Movies and Film

All the Way From Outer Space, a… – Stranger From Venus (1954)

StrangerFVenus (9)
Stranger From Venus is a fairly unassuming, little British science-fiction film that more than anything, makes you think about what it presents should it actually happen.  Comparatively, it is quite like The Day the Earth Stood Still, though it has very little in the way of special effects or makeup or even big name stars aside from Patricia Neal who was also in the aforementioned film.  The movie finds a man come down from the planet Venus, an envoy of sorts who is here to find out all he can of Earth, to find out if it is safe for his people to land and meet humanity and to offer them aid.  The Venusians are a race that are far more advanced than us and they are frightened at the way we casually play with atomic bombs and such, worried that one day, we as a species will ultimately destroy their race without actually knowing we are doing it.  It sounds complicated but when spelled out, makes sense and it is at this point in the film when mankind does what they do best, being the untrustworthy species we are, and break out the war machines.

As stated, the picture does make you think about just what would happen if we were to be visited by a seemingly friendly race of aliens.  Would we come out guns blazing, shoot first and ask questions later?  Or would we send someone to actually converse with the creature, to find out just what it is that they want and perhaps create some sort of peaceful resolution?  It also questions our use of atomic bombs and how we as a race only create to destroy, something many science-fiction films of the day would do.  The film does have many similarities to The Day the Earth Stood Still storywise, with the alien coming down and essentially telling the Earth to shape up or else, but Stranger From Venus is a bit weaker in the script department, not being as smart nor taking as many risks as that other film did.  While the story does hold your interest, it is a little dry at times, and the fact that while this stranger is an alien, the fact that so many people take his word for what he says, almost unquestioning, is a little silly.  Had this film been made fifty years later, the response to this alien and what he has to say about our destructive natures would be met in a very different manner and in turn, be a very changed movie.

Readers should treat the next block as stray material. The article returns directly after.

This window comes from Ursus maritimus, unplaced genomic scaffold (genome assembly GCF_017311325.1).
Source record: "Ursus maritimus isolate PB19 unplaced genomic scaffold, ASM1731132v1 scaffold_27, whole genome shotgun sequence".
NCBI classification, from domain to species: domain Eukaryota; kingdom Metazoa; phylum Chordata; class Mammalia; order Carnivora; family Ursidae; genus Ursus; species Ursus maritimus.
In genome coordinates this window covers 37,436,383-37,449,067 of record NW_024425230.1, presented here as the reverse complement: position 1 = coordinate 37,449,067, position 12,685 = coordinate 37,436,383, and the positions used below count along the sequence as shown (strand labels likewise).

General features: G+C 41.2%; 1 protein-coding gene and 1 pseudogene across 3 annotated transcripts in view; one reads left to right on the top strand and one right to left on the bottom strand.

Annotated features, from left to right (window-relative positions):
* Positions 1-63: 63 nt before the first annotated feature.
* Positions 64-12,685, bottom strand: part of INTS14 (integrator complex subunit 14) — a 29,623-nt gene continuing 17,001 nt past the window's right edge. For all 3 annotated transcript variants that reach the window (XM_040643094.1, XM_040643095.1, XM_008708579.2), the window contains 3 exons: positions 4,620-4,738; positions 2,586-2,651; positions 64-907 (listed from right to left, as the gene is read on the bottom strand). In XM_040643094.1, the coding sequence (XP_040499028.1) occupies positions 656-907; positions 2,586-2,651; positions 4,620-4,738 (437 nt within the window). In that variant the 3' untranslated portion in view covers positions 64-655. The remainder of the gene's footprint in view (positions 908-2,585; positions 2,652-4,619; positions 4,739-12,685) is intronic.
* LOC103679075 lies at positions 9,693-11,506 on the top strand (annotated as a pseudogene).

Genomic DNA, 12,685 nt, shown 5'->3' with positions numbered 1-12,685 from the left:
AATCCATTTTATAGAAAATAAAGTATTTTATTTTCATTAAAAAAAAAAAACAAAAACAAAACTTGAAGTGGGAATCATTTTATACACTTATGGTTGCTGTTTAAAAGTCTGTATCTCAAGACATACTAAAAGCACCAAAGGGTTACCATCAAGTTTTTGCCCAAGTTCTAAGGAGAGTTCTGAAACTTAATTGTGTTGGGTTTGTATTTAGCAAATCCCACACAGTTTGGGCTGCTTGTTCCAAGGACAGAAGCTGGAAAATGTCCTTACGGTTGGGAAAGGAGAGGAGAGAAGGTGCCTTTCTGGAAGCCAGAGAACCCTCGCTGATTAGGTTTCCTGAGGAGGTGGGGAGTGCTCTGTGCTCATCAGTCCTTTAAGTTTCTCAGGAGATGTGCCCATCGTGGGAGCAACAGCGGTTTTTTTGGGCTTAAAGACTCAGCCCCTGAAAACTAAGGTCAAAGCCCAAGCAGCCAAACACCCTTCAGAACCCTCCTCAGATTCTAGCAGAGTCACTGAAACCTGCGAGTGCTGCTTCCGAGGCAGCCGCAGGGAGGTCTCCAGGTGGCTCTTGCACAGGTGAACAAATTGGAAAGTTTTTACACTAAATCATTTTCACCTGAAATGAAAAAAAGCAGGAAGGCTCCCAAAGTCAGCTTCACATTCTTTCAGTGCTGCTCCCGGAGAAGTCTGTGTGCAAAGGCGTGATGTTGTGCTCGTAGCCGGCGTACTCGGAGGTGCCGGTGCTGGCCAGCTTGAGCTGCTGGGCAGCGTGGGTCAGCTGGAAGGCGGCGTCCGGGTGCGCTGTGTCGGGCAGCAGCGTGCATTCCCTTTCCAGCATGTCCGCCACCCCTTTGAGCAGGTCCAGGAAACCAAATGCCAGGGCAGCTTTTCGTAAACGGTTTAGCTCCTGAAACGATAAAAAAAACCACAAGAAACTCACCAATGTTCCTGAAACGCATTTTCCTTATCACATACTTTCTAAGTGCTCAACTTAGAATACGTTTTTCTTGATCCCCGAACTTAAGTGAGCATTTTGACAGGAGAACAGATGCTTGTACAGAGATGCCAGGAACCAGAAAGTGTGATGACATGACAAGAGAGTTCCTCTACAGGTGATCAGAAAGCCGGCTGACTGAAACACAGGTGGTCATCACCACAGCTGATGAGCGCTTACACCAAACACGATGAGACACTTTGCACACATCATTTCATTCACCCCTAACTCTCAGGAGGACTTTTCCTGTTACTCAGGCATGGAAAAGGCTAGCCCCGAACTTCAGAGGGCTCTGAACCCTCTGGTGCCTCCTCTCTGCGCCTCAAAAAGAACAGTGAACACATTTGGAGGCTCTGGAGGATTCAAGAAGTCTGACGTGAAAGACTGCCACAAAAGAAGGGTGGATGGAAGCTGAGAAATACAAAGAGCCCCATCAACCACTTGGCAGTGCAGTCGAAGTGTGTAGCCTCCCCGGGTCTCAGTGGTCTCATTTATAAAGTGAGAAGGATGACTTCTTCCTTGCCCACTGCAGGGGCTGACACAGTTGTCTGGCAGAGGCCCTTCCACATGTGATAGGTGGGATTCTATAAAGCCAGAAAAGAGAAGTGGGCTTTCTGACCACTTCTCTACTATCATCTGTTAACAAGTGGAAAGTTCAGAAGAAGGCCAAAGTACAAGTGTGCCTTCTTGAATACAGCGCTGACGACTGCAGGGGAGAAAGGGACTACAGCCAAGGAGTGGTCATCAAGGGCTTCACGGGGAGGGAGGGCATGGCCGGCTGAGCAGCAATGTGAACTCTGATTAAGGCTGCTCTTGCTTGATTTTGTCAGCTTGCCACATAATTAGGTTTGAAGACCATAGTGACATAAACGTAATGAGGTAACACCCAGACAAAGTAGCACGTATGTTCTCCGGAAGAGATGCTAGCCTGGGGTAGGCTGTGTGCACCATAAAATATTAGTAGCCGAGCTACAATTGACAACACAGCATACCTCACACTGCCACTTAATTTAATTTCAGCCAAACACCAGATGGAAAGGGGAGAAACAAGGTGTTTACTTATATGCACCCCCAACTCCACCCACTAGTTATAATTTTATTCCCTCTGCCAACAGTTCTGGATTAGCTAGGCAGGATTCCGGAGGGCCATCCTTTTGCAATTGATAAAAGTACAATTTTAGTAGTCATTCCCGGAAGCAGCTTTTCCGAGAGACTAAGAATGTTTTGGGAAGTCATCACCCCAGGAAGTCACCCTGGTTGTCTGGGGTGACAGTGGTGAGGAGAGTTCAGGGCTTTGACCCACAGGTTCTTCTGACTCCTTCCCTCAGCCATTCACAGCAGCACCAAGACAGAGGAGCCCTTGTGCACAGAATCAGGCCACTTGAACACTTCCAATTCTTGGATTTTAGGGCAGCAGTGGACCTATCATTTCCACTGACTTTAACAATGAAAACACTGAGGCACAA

Again, there were very little special effects and of them that were, they were quite minimal.  While the script might not have been as good as it could have been, it was certainly good enough that you were captivated by it to not need anything other than the actors and their words.  Helmut Dantine was convincing as the alien, his accent working to give him that slight edge of believability and Patricia Neal was as competent as ever though her performance felt a little flat.  As it was, they carried the film and it was enjoyable to see them do so.  Written by Desmond Leslie and Hans Jacoby and directed by Burt Balaban, they knew the kind of movie they were going for, one that did not feature obligatory action scenes or monsters or any such sort, instead wanting the audience to think about just what it was they were watching.  In the end, the movie was less about the alien and more a commentary on humanity and even so, while some things still ring true about it, the film was definitely a product of its times.  Though the age of the film does not really take anything away from the viewing experience,  it is a film that most likely could not be made today, only for the simple fact that it would not have the box office draw to make it a success.  It is a solid picture and one that should you track it down, is worth at least one viewing.

3.5 out of 5

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